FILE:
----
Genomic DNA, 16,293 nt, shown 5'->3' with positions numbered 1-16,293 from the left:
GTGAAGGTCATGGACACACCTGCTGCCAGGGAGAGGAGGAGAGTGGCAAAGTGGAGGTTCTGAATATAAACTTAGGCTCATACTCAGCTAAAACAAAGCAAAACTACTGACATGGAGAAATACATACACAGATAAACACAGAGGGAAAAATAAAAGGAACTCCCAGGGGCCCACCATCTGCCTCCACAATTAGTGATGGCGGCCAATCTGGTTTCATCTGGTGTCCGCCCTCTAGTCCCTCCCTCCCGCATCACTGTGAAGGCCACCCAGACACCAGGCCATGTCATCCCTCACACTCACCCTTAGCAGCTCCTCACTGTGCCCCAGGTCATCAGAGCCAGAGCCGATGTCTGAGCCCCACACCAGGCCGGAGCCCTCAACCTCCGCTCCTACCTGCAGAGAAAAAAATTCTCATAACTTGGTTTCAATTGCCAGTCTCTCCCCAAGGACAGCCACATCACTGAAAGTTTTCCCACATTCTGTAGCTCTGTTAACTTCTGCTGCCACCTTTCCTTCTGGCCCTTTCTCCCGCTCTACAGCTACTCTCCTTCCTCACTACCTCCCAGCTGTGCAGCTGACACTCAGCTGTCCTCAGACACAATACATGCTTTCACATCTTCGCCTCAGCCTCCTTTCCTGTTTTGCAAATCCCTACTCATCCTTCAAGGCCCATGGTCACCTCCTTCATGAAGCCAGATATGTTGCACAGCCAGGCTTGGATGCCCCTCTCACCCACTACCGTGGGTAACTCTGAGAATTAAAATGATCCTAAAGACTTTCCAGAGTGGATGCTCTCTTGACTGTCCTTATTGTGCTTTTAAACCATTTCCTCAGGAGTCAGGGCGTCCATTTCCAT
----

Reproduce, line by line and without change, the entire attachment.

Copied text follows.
Genomic DNA, 16,293 nt, shown 5'->3' with positions numbered 1-16,293 from the left:
GTGAAGGTCATGGACACACCTGCTGCCAGGGAGAGGAGGAGAGTGGCAAAGTGGAGGTTCTGAATATAAACTTAGGCTCATACTCAGCTAAAACAAAGCAAAACTACTGACATGGAGAAATACATACACAGATAAACACAGAGGGAAAAATAAAAGGAACTCCCAGGGGCCCACCATCTGCCTCCACAATTAGTGATGGCGGCCAATCTGGTTTCATCTGGTGTCCGCCCTCTAGTCCCTCCCTCCCGCATCACTGTGAAGGCCACCCAGACACCAGGCCATGTCATCCCTCACACTCACCCTTAGCAGCTCCTCACTGTGCCCCAGGTCATCAGAGCCAGAGCCGATGTCTGAGCCCCACACCAGGCCGGAGCCCTCAACCTCCGCTCCTACCTGCAGAGAAAAAAATTCTCATAACTTGGTTTCAATTGCCAGTCTCTCCCCAAGGACAGCCACATCACTGAAAGTTTTCCCACATTCTGTAGCTCTGTTAACTTCTGCTGCCACCTTTCCTTCTGGCCCTTTCTCCCGCTCTACAGCTACTCTCCTTCCTCACTACCTCCCAGCTGTGCAGCTGACACTCAGCTGTCCTCAGACACAATACATGCTTTCACATCTTCGCCTCAGCCTCCTTTCCTGTTTTGCAAATCCCTACTCATCCTTCAAGGCCCATGGTCACCTCCTTCATGAAGCCAGATATGTTGCACAGCCAGGCTTGGATGCCCCTCTCACCCACTACCGTGGGTAACTCTGAGAATTAAAATGATCCTAAAGACTTTCCAGAGTGGATGCTCTCTTGACTGTCCTTATTGTGCTTTTAAACCATTTCCTCAGGAGTCAGGGCGTCCATTTCCAT